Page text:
Extreme Skiers Take Risky Runs in Documentary In the documentary Steep, extreme skiers like Ingrid Backstrom take viewers to the world's biggest mountains, where they take risks that seem almost suicidal.
NPR logo

Extreme Skiers Take Risky Runs in Documentary

  • Download
  • <iframe src="https://www.npr.org/player/embed/87819268/87837113" width="100%" height="290" frameborder="0" scrolling="no" title="NPR embedded audio player">
  • Transcript
Extreme Skiers Take Risky Runs in Documentary

Extreme Skiers Take Risky Runs in Documentary

  • Download
  • <iframe src="https://www.npr.org/player/embed/87819268/87837113" width="100%" height="290" frameborder="0" scrolling="no" title="NPR embedded audio player">
  • Transcript


Skiers have reason to rejoice this winter: there's a lot of snow on the mountains — the largest cover in at least 20 years. And for those who live for the thrill of a steep run on good powder, it's heaven.

Armchair ski enthusiasts can experience that thrill in a movie theater now. "Steep," a film about the history of extreme skiing, features some of the sport's most serious devotees — guys like Glen Plake:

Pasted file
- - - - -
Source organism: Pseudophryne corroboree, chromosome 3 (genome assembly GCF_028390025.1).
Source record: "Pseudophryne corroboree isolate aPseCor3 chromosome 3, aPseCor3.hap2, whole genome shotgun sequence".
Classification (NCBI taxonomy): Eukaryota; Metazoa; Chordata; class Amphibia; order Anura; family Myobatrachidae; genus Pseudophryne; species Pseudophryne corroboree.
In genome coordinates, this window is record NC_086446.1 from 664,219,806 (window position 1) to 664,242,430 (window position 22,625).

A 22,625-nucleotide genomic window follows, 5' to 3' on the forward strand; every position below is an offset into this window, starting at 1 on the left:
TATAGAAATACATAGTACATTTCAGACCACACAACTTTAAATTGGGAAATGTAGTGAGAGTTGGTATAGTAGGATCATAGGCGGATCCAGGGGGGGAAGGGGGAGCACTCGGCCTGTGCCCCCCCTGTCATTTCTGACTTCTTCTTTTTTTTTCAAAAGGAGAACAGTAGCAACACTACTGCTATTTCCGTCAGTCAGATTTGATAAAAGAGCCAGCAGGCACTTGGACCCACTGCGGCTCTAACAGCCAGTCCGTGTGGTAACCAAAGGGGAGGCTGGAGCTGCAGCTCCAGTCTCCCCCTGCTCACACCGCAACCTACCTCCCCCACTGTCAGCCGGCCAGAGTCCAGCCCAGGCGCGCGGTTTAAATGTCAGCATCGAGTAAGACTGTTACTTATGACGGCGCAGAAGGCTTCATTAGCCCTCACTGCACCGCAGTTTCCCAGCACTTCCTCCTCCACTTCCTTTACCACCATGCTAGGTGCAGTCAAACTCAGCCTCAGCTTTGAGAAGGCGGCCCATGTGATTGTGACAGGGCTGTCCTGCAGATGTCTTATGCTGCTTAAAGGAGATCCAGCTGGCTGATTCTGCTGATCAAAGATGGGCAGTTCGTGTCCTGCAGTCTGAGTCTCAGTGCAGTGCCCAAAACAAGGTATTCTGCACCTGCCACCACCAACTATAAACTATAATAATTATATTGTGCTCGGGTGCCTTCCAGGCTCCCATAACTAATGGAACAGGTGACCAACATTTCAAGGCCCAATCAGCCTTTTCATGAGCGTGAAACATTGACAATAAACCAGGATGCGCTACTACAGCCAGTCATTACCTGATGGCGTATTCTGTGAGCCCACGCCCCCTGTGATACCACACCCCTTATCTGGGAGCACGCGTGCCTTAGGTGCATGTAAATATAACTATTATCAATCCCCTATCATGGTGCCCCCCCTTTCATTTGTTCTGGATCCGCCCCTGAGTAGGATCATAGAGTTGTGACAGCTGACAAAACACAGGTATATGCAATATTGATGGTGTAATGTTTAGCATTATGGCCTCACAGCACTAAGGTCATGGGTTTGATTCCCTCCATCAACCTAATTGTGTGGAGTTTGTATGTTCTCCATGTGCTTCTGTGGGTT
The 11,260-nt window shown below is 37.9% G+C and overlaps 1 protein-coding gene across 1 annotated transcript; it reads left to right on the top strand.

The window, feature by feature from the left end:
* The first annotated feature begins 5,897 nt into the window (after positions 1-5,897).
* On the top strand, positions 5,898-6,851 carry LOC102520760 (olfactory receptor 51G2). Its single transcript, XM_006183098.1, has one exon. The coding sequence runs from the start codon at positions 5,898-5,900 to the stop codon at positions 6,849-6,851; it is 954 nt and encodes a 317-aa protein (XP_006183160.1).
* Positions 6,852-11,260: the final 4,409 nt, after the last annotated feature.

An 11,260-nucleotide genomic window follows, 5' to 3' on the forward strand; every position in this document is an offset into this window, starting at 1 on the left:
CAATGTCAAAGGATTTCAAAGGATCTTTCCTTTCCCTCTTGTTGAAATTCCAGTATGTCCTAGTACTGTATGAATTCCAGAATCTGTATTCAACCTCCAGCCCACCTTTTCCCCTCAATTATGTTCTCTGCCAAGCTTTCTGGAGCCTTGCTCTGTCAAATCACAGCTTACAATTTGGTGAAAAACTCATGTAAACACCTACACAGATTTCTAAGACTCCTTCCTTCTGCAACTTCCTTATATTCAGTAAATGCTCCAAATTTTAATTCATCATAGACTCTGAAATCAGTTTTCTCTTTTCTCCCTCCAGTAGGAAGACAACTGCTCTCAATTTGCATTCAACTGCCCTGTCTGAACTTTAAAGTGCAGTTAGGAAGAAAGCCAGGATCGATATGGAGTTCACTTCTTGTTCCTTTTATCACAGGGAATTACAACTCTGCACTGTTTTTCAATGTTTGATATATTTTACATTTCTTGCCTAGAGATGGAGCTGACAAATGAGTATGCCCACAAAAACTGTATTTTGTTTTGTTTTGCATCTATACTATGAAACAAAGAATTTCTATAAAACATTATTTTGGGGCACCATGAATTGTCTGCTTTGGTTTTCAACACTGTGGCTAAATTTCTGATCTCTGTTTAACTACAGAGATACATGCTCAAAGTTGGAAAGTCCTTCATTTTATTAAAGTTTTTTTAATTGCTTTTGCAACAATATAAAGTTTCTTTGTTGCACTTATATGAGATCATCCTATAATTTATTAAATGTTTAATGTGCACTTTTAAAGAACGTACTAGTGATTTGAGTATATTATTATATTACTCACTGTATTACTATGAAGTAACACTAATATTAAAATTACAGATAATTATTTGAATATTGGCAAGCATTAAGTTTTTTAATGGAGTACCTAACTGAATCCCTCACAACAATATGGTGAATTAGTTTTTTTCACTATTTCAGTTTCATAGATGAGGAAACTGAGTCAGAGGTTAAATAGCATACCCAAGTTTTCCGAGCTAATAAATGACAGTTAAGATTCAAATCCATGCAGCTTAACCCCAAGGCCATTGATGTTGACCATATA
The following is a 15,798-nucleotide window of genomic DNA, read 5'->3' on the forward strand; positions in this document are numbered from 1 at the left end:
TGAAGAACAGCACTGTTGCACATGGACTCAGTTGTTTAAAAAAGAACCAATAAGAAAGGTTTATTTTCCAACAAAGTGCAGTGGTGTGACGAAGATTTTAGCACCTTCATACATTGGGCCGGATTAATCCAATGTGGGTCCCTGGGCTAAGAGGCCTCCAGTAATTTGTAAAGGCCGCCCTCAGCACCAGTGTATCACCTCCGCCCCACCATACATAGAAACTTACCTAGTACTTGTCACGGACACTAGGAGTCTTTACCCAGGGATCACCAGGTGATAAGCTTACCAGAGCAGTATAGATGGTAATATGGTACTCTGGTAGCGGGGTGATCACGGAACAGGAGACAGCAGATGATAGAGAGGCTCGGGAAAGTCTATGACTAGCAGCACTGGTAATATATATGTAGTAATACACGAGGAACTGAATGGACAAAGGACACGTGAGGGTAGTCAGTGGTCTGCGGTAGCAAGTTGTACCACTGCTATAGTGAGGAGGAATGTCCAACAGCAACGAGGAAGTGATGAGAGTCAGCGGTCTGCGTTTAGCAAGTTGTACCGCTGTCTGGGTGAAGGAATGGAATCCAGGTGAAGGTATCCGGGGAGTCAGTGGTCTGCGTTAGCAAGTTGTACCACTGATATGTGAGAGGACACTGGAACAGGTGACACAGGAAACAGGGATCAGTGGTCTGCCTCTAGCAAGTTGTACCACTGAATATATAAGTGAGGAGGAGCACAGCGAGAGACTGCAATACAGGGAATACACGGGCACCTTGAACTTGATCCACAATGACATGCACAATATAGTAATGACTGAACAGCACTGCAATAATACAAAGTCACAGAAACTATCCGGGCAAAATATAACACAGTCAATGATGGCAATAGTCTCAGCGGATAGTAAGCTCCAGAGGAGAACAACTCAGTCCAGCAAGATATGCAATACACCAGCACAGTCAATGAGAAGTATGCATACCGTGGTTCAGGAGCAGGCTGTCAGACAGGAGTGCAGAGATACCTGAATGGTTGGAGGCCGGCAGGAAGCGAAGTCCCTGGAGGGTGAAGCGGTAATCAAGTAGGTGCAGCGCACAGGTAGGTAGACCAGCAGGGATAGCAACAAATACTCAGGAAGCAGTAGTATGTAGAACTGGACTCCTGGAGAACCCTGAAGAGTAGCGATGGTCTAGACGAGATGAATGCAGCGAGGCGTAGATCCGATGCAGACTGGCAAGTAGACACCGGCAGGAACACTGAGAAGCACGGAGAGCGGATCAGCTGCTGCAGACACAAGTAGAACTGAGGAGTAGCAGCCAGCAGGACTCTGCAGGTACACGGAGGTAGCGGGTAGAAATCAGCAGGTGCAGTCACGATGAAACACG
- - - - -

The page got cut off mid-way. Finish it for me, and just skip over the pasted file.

Mr. GLEN PLAKE (Extreme Skier): As soon as I got out of jail, I went skiing. Soon as I got out of broken legs, I went skiing. That's where I had to go to make it all right again.

HANSEN: Glen Plake was featured in the 1988 ski movie "Blizzard of Ahhs." A new generation of skiers was inspired by that movie -— skiers like Ingrid Backstrom. She's profiled in "Steep," and she's one of the world's best free skiers, and, as they say in the movie, she rips.

Backstrom is on the line from Haines, Alaska. Hey, Ingrid.

Ms. INGRID BACKSTROM (Free skier): Hi, Liane. Thanks for having me.

HANSEN: A pleasure. You say us because you're joined there by Scott Gaffney. He's the creative director for Matchstick Productions, the man who discovered you. Hi, Scott.

Mr. SCOTT GAFFNEY (Creative Director, Matchstick Productions): Hi there.

HANSEN: All right. So what are you two doing right now in Haines, Alaska?

Mr. GAFFNEY: We basically woke up early this morning. We are prepping to go out for shooting day if the weather holds for us.

HANSEN: A shooting day. You're making a movie?

Mr. GAFFNEY: We are making a movie. It's kind of our annual thing. Each year, we're just trying to gather as much footage throughout the year and put a movie together through the summer and release it in - around in September.

HANSEN: Okay. So it's ski movie season and the star of this shoot is you, Ingrid?

Ms. BACKSTROM: Well, I'm here. There's a couple of skiers here but I'm lucky enough to be one of them.

HANSEN: All right. What are you going to be doing for this movie?

Ms. BACKSTROM: Hopefully, get on some cool mountains with good features, lots of nice powder and hopefully make it look good and look fun and make people want to go watch it.